CITES Database Reaches Over 25 Million Wildlife Trade Transactions

Published: 09 October 2023

Wildlife Tiger CageThe CITES database is a valuable tool that provides access to international trade transactions in wild fauna and flora species. (Photo: USAID Asia, Flickr, License)

By Lieth Carrillo

More than 25 million wildlife trade transactions have been reported over the past 50 years by signatory parties of the Convention on International Trade in Endangered Species of Wild Fauna and Flora (CITES), the world's most comprehensive international wildlife trade organization announced.

The international agreement to protect wildlife from over-exploitation through international trade was signed in 1973 by 80 countries worldwide. The number, meanwhile grew to 183 countries and the European Union. More than 40,900 species, including some 6,610 animals and 34,310 plants, are protected by CITES.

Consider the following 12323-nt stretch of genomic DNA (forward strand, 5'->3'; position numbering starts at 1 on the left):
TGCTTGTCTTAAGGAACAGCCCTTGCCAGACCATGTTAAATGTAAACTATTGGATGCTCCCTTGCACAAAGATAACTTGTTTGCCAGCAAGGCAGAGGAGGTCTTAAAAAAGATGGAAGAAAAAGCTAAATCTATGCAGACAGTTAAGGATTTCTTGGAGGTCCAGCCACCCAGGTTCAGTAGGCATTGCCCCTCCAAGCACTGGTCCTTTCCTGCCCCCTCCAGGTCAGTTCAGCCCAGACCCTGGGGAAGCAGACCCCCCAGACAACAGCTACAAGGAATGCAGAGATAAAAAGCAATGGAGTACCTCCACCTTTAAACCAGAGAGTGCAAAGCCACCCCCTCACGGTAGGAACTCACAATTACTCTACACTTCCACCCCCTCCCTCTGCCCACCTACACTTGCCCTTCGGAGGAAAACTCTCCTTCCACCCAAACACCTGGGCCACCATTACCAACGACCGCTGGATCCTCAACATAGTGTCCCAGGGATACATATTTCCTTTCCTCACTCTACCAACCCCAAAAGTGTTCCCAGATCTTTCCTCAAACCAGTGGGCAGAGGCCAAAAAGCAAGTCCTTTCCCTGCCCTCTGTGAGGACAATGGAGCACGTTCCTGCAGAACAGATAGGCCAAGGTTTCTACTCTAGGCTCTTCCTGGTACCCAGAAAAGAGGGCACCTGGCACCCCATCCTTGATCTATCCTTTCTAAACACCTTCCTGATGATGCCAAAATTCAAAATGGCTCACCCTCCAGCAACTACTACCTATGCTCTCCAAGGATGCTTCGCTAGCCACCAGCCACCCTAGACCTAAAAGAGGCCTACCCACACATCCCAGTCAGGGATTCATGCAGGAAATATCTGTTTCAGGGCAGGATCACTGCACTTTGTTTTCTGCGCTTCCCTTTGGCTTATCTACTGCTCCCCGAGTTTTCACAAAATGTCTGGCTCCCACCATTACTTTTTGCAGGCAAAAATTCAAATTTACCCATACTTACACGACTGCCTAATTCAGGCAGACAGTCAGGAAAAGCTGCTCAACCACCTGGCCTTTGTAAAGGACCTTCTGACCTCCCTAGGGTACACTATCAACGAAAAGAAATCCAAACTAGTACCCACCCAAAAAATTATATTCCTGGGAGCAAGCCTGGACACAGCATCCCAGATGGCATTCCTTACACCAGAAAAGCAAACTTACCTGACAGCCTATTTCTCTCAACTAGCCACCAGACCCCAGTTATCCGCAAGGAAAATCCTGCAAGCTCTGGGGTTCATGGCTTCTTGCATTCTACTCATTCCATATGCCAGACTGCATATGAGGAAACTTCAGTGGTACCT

Annually, over 1.5 million records of wildlife trade in CITES-listed species are reported. The records provide details of import, export, or re-export transactions of live or dead CITES-listed animals and plants and their parts and derivatives.

The CITES database is a breakthrough in trade reporting and data digitization. It contains information since 1975. The complete database is operated by the United Nations Environment Programme World Conservation Monitoring Centre (UNEP-WCMC) and is updated annually.

“The CITES Trade Database allows for greater transparency and accessibility to trade data, helping us to discern emerging trends, monitor the sustainability of trade levels at the national, regional, and global scale, and identify potential adverse effects on species survival,” stated Ivonne Higuero, CITES Secretary-General.

The tool is a vital asset to member states and an integral part of the implementation of the Convention, she added.